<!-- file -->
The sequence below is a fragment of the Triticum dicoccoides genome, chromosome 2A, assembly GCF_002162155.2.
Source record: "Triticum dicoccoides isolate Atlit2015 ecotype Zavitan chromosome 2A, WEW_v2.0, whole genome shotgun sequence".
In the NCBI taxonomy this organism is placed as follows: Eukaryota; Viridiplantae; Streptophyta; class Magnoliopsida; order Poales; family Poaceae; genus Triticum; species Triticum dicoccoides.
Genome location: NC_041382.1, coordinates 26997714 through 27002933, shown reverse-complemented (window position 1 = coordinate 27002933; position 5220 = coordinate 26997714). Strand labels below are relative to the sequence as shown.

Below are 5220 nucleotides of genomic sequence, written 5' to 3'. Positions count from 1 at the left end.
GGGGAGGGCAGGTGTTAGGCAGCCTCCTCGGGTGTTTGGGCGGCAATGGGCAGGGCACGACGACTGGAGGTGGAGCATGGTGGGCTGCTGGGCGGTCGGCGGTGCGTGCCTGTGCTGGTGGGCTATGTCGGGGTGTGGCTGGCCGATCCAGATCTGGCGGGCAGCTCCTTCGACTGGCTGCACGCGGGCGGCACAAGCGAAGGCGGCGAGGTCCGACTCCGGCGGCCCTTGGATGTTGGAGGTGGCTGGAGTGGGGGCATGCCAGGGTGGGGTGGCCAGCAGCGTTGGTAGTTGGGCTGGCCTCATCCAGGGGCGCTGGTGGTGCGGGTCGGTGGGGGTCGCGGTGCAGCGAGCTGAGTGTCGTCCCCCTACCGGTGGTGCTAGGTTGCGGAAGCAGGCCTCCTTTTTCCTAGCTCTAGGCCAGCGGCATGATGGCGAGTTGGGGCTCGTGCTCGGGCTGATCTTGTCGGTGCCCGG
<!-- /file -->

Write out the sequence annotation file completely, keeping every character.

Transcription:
The sequence below is a fragment of the Triticum dicoccoides genome, chromosome 2A, assembly GCF_002162155.2.
Source record: "Triticum dicoccoides isolate Atlit2015 ecotype Zavitan chromosome 2A, WEW_v2.0, whole genome shotgun sequence".
In the NCBI taxonomy this organism is placed as follows: Eukaryota; Viridiplantae; Streptophyta; class Magnoliopsida; order Poales; family Poaceae; genus Triticum; species Triticum dicoccoides.
Genome location: NC_041382.1, coordinates 26997714 through 27002933, shown reverse-complemented (window position 1 = coordinate 27002933; position 5220 = coordinate 26997714). Strand labels below are relative to the sequence as shown.

Below are 5220 nucleotides of genomic sequence, written 5' to 3'. Positions count from 1 at the left end.
GGGGAGGGCAGGTGTTAGGCAGCCTCCTCGGGTGTTTGGGCGGCAATGGGCAGGGCACGACGACTGGAGGTGGAGCATGGTGGGCTGCTGGGCGGTCGGCGGTGCGTGCCTGTGCTGGTGGGCTATGTCGGGGTGTGGCTGGCCGATCCAGATCTGGCGGGCAGCTCCTTCGACTGGCTGCACGCGGGCGGCACAAGCGAAGGCGGCGAGGTCCGACTCCGGCGGCCCTTGGATGTTGGAGGTGGCTGGAGTGGGGGCATGCCAGGGTGGGGTGGCCAGCAGCGTTGGTAGTTGGGCTGGCCTCATCCAGGGGCGCTGGTGGTGCGGGTCGGTGGGGGTCGCGGTGCAGCGAGCTGAGTGTCGTCCCCCTACCGGTGGTGCTAGGTTGCGGAAGCAGGCCTCCTTTTTCCTAGCTCTAGGCCAGCGGCATGATGGCGAGTTGGGGCTCGTGCTCGGGCTGATCTTGTCGGTGCCCGG